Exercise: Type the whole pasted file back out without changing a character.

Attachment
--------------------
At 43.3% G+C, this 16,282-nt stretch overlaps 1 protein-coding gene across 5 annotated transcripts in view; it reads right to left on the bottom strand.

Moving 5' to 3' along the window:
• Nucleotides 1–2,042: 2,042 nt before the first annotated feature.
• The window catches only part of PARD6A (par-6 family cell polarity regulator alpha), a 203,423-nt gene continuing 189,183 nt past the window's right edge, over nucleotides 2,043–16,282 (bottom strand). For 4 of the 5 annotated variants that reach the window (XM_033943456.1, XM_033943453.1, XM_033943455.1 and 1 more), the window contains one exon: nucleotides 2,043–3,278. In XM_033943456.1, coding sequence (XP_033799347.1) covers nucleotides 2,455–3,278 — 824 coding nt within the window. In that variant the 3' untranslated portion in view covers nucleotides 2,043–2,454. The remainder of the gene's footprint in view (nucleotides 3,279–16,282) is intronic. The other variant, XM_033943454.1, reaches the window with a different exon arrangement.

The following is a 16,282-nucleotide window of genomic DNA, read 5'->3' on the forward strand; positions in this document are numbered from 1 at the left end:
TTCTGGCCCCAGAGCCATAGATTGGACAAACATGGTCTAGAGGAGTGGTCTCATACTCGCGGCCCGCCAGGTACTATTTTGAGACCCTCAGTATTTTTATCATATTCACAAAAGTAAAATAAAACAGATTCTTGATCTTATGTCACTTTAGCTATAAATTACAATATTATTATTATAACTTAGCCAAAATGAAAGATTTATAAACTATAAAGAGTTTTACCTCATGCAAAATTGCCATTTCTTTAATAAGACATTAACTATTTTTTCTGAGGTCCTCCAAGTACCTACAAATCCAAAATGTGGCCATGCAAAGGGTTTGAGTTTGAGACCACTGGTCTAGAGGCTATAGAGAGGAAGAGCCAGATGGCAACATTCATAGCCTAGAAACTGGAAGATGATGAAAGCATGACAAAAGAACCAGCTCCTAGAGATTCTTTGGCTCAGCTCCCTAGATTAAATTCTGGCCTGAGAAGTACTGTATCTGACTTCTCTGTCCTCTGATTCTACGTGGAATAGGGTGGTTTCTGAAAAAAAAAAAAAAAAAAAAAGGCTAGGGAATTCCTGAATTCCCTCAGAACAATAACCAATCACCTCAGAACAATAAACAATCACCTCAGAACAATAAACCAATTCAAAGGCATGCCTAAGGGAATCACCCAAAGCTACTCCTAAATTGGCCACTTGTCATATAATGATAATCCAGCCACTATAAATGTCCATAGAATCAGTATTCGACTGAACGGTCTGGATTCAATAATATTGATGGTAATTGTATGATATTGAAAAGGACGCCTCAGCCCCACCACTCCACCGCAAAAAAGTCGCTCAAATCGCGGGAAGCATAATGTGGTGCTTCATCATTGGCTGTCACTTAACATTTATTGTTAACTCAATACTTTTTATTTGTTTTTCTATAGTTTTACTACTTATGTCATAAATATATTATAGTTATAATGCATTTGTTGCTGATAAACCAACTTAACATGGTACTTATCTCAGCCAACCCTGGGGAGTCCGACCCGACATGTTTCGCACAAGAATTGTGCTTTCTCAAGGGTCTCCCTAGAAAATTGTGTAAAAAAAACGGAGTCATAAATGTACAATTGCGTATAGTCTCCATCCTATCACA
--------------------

At 43.3% G+C, this 16,282-nt stretch overlaps 1 protein-coding gene across 5 annotated transcripts in view; it reads right to left on the bottom strand.

Moving 5' to 3' along the window:
• Nucleotides 1–2,042: 2,042 nt before the first annotated feature.
• The window catches only part of PARD6A (par-6 family cell polarity regulator alpha), a 203,423-nt gene continuing 189,183 nt past the window's right edge, over nucleotides 2,043–16,282 (bottom strand). For 4 of the 5 annotated variants that reach the window (XM_033943456.1, XM_033943453.1, XM_033943455.1 and 1 more), the window contains one exon: nucleotides 2,043–3,278. In XM_033943456.1, coding sequence (XP_033799347.1) covers nucleotides 2,455–3,278 — 824 coding nt within the window. In that variant the 3' untranslated portion in view covers nucleotides 2,043–2,454. The remainder of the gene's footprint in view (nucleotides 3,279–16,282) is intronic. The other variant, XM_033943454.1, reaches the window with a different exon arrangement.

The following is a 16,282-nucleotide window of genomic DNA, read 5'->3' on the forward strand; positions in this document are numbered from 1 at the left end:
TTCTGGCCCCAGAGCCATAGATTGGACAAACATGGTCTAGAGGAGTGGTCTCATACTCGCGGCCCGCCAGGTACTATTTTGAGACCCTCAGTATTTTTATCATATTCACAAAAGTAAAATAAAACAGATTCTTGATCTTATGTCACTTTAGCTATAAATTACAATATTATTATTATAACTTAGCCAAAATGAAAGATTTATAAACTATAAAGAGTTTTACCTCATGCAAAATTGCCATTTCTTTAATAAGACATTAACTATTTTTTCTGAGGTCCTCCAAGTACCTACAAATCCAAAATGTGGCCATGCAAAGGGTTTGAGTTTGAGACCACTGGTCTAGAGGCTATAGAGAGGAAGAGCCAGATGGCAACATTCATAGCCTAGAAACTGGAAGATGATGAAAGCATGACAAAAGAACCAGCTCCTAGAGATTCTTTGGCTCAGCTCCCTAGATTAAATTCTGGCCTGAGAAGTACTGTATCTGACTTCTCTGTCCTCTGATTCTACGTGGAATAGGGTGGTTTCTGAAAAAAAAAAAAAAAAAAAAAGGCTAGGGAATTCCTGAATTCCCTCAGAACAATAACCAATCACCTCAGAACAATAAACAATCACCTCAGAACAATAAACCAATTCAAAGGCATGCCTAAGGGAATCACCCAAAGCTACTCCTAAATTGGCCACTTGTCATATAATGATAATCCAGCCACTATAAATGTCCATAGAATCAGTATTCGACTGAACGGTCTGGATTCAATAATATTGATGGTAATTGTATGATATTGAAAAGGACGCCTCAGCCCCACCACTCCACCGCAAAAAAGTCGCTCAAATCGCGGGAAGCATAATGTGGTGCTTCATCATTGGCTGTCACTTAACATTTATTGTTAACTCAATACTTTTTATTTGTTTTTCTATAGTTTTACTACTTATGTCATAAATATATTATAGTTATAATGCATTTGTTGCTGATAAACCAACTTAACATGGTACTTATCTCAGCCAACCCTGGGGAGTCCGACCCGACATGTTTCGCACAAGAATTGTGCTTTCTCAAGGGTCTCCCTAGAAAATTGTGTAAAAAAAACGGAGTCATAAATGTACAATTGCGTATAGTCTCCATCCTATCACA